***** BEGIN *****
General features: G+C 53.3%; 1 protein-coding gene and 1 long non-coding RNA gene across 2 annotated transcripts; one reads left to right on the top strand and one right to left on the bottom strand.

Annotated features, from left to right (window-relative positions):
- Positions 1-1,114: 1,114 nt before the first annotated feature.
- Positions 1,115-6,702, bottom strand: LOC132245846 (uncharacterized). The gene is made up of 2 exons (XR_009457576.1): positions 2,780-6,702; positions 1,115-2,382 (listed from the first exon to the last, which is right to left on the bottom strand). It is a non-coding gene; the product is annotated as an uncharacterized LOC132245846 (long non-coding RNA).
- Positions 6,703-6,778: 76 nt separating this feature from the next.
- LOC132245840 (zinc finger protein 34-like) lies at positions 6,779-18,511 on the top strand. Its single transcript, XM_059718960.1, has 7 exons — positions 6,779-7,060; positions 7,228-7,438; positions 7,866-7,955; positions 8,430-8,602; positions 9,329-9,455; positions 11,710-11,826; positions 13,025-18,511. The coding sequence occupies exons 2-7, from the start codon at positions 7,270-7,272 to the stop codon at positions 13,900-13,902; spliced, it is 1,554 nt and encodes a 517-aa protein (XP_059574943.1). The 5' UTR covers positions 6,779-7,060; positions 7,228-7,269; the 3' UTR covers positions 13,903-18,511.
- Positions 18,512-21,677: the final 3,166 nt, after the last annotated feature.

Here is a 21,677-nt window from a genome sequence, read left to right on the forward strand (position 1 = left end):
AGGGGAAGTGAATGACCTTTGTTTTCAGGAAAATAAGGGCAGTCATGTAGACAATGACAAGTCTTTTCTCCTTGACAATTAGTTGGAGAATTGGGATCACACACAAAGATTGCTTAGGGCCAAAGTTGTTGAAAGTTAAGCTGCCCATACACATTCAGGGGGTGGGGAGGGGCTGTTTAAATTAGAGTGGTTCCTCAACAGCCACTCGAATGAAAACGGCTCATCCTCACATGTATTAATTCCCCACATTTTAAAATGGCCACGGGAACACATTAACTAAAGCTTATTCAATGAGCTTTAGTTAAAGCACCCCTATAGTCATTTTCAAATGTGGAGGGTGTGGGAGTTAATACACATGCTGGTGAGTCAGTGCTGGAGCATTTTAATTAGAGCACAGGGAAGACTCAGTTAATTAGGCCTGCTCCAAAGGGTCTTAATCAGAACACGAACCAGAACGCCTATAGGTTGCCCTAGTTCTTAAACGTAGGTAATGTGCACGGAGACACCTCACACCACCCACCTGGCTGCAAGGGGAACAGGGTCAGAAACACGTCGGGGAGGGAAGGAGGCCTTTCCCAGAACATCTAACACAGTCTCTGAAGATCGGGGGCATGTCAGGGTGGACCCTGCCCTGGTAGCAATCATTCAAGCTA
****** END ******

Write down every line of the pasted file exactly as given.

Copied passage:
General features: G+C 53.3%; 1 protein-coding gene and 1 long non-coding RNA gene across 2 annotated transcripts; one reads left to right on the top strand and one right to left on the bottom strand.

Annotated features, from left to right (window-relative positions):
- Positions 1-1,114: 1,114 nt before the first annotated feature.
- Positions 1,115-6,702, bottom strand: LOC132245846 (uncharacterized). The gene is made up of 2 exons (XR_009457576.1): positions 2,780-6,702; positions 1,115-2,382 (listed from the first exon to the last, which is right to left on the bottom strand). It is a non-coding gene; the product is annotated as an uncharacterized LOC132245846 (long non-coding RNA).
- Positions 6,703-6,778: 76 nt separating this feature from the next.
- LOC132245840 (zinc finger protein 34-like) lies at positions 6,779-18,511 on the top strand. Its single transcript, XM_059718960.1, has 7 exons — positions 6,779-7,060; positions 7,228-7,438; positions 7,866-7,955; positions 8,430-8,602; positions 9,329-9,455; positions 11,710-11,826; positions 13,025-18,511. The coding sequence occupies exons 2-7, from the start codon at positions 7,270-7,272 to the stop codon at positions 13,900-13,902; spliced, it is 1,554 nt and encodes a 517-aa protein (XP_059574943.1). The 5' UTR covers positions 6,779-7,060; positions 7,228-7,269; the 3' UTR covers positions 13,903-18,511.
- Positions 18,512-21,677: the final 3,166 nt, after the last annotated feature.

Here is a 21,677-nt window from a genome sequence, read left to right on the forward strand (position 1 = left end):
AGGGGAAGTGAATGACCTTTGTTTTCAGGAAAATAAGGGCAGTCATGTAGACAATGACAAGTCTTTTCTCCTTGACAATTAGTTGGAGAATTGGGATCACACACAAAGATTGCTTAGGGCCAAAGTTGTTGAAAGTTAAGCTGCCCATACACATTCAGGGGGTGGGGAGGGGCTGTTTAAATTAGAGTGGTTCCTCAACAGCCACTCGAATGAAAACGGCTCATCCTCACATGTATTAATTCCCCACATTTTAAAATGGCCACGGGAACACATTAACTAAAGCTTATTCAATGAGCTTTAGTTAAAGCACCCCTATAGTCATTTTCAAATGTGGAGGGTGTGGGAGTTAATACACATGCTGGTGAGTCAGTGCTGGAGCATTTTAATTAGAGCACAGGGAAGACTCAGTTAATTAGGCCTGCTCCAAAGGGTCTTAATCAGAACACGAACCAGAACGCCTATAGGTTGCCCTAGTTCTTAAACGTAGGTAATGTGCACGGAGACACCTCACACCACCCACCTGGCTGCAAGGGGAACAGGGTCAGAAACACGTCGGGGAGGGAAGGAGGCCTTTCCCAGAACATCTAACACAGTCTCTGAAGATCGGGGGCATGTCAGGGTGGACCCTGCCCTGGTAGCAATCATTCAAGCTA